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South Pacific Movie Review

mary songs love broadway

1958 – Joshua Logan –

One of Rodgers and Hammerstein's biggest Broadway hits, South Pacific has a score filled with American classics: “There is Nothing Like a Dame,” “I'm Gonna Wash That Man Right Out of My Hair,” and “Some Enchanted Evening.” Based on James Michener's first best-seller, Tales of the South Pacific, the play has the surefire plot of wartime romance, exotic travel, and heroic sacrifice for one's country. But the energy and timing that fuel a Broadway hit are largely missing in the movie. The major production numbers are melodic and powerful, but between numbers, the story slows the pace too much. And cinematographer Leon Shamroy made what most contemporary audiences consider to be a huge mistake. Figuring that the island scenery and natural lighting would be too harsh for two full hours (heck, people save for a lifetime to spend two weeks in such lighting!), Shamroy shot major songs through colored filters, so that “Bali Hai” is blue and “Some Enchanted Evening” renders everything gold. This technique is far more distracting than the harshest natural light, and the viewer comes to dread the approach of the next wash of color.

A classic tale of wartime, the story follows people far from home in the midst of a different culture, forced to like or reject the foreignness of it all. Nellie Forbush (Mitzi Gaynor) loves French planter DeBeque (Rossano Brazzi) only to be horrified that he has children from his dead native wife. Meanwhile, Lt. Joe Cable (John Kerr) falls headlong in love with island girl Liat (France Nuyen), whose mother Bloody Mary (Juanita Hall) realizes the potential of marriage with an American officer. The endings are predictable: Nellie learns to love the half-caste children and embraces a new life, but Cable is unable to leave Philadelphia racism behind and marry Liat. However, he dies heroically in battle against the Japanese, presented as utterly foreign and detestable—making the question of tolerance a pretty limited one for this movie.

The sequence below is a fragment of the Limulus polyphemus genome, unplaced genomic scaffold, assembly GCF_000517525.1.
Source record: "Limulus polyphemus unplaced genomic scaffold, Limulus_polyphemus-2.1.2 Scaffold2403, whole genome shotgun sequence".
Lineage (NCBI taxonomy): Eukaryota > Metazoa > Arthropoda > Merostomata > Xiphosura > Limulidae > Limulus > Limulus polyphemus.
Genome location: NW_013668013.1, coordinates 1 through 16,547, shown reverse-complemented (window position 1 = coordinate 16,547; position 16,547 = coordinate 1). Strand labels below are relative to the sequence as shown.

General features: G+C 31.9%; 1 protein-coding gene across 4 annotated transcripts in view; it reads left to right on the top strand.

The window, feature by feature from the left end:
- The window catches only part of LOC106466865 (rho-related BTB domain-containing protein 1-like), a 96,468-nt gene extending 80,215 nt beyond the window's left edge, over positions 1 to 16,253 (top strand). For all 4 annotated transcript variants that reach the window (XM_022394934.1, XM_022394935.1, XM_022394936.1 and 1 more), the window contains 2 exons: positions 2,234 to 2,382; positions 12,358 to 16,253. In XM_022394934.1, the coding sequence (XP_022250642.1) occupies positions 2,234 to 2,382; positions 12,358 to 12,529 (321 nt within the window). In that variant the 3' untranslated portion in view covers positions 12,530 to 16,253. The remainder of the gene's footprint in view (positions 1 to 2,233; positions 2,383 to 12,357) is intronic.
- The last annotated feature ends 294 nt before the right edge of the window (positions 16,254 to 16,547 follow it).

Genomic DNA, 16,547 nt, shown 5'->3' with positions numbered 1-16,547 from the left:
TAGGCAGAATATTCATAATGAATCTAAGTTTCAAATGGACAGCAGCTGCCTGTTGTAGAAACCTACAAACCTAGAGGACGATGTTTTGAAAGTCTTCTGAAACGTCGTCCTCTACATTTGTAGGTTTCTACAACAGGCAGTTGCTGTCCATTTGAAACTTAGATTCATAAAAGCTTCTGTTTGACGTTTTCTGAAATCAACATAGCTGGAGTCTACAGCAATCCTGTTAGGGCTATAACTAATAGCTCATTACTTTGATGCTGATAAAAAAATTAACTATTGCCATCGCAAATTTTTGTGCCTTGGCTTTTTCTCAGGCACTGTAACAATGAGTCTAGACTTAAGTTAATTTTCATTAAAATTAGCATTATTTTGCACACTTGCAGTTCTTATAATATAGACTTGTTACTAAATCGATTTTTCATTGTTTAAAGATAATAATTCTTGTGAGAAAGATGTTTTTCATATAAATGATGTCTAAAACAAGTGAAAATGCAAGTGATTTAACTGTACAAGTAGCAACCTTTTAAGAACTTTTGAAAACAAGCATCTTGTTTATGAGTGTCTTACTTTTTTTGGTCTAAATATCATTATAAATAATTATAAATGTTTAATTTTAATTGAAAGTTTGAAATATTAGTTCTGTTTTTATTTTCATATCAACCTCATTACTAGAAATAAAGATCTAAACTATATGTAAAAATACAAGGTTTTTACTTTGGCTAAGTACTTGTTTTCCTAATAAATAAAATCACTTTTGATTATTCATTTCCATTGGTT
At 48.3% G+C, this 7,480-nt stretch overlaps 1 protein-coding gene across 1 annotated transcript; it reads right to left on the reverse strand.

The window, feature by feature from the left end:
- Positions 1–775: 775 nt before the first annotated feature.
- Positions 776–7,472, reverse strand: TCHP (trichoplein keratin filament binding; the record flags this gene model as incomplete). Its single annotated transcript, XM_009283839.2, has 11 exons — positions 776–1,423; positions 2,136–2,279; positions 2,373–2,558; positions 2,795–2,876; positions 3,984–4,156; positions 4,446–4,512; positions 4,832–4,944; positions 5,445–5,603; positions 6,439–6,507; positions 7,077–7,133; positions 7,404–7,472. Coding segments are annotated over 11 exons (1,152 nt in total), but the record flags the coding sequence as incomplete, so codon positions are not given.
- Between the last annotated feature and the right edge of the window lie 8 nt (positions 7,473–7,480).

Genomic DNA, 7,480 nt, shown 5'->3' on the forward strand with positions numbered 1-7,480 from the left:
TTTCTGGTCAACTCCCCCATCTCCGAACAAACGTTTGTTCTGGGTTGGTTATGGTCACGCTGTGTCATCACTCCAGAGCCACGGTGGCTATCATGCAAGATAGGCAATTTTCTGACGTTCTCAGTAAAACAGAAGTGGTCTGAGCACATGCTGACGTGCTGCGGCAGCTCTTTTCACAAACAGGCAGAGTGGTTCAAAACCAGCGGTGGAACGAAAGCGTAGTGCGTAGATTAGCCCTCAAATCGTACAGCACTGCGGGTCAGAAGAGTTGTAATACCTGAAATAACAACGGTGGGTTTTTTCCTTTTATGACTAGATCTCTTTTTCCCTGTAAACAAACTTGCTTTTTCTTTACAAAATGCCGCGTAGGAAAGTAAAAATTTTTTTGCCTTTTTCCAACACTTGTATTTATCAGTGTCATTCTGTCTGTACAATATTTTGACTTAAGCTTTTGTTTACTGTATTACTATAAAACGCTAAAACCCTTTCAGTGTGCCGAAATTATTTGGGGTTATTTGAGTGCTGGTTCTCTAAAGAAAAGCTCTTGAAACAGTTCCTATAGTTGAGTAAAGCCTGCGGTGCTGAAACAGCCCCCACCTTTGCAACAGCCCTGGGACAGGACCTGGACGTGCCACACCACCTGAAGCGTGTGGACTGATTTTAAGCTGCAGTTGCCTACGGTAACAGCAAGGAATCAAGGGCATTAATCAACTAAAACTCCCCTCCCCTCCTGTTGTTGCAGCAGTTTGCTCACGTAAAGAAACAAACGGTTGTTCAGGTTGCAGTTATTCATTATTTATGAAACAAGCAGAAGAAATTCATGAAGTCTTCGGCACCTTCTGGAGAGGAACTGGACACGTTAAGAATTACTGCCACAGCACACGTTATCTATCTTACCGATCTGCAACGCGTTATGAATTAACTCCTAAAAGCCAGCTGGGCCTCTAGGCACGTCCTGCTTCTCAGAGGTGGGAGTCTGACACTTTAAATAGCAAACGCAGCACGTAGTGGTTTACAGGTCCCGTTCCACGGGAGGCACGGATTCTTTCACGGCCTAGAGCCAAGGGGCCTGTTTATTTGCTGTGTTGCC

The true color location scenes are breathtaking, but most of the major songs are rather lifelessly staged; a native boar tooth dance (which the credits imply is authentic) looks like a Hollywood choreographer's idea of native rituals. The best songs are the comic ones, where the lyrics keep the viewer's focus rather than the visuals, like “Honey Bun,” “Bloody Mary is the Girl I Love,” and “There is Nothing Like a Dame.” All in all, some Broadway hits are best left on Broadway.

Songs: “My Girl Back Home,” “Dites-Moi,” “Bali Hai,” “Happy Talk,” “A Cock-Eyed Optimist,” “Soliloquies,” “Some Enchanted Evening,” “Bloody Mary,” “I'm Gonna Wash That Man Right Out of My Hair,” “Honey Bun,” “There is Nothing Like a Dame,” “I'm in Love with a Wonderful Guy,” “This Nearly Was Mine,” “Younger Than Springtime,” and “You've Got to Be Carefully Taught.”

Cast: Rossano Brazzi (Emile de Beque), Mitzi Gaynor (Ensign Nellie Forbush, USN), John Kerr (Lt. Joseph Cable, USMC), Ray Walston (Luther Billis), Juanita Hall (Bloody Mary), France Nuyen (Liat), Russ Brown (Capt. George Brackett, USN), Floyd Simmons (Com. Bill Harbison, USN), Tom Laughlin (Lt. Buzz Adams), Ken Clark (Stewpot), Candace Lee (Ngana), Warren Hsieh (Jerome), Doug McClure (Pilot), Buck Cless (Pilot) Screenwriter: Oscar Hammer-stein, Joshua Logan, Paul Osborn Cinematographer: Leon Shamroy Composer: Richard Rodgers, Ken Darby, Alfred Newman Producer: Buddy Adler Running Time: 151 minutes Format: VHS, LV Awards: Academy Awards 1958: Sound; Nominations: Cinematography, Scoring of a Musical Budget: $6M Box Office: $16.5M.

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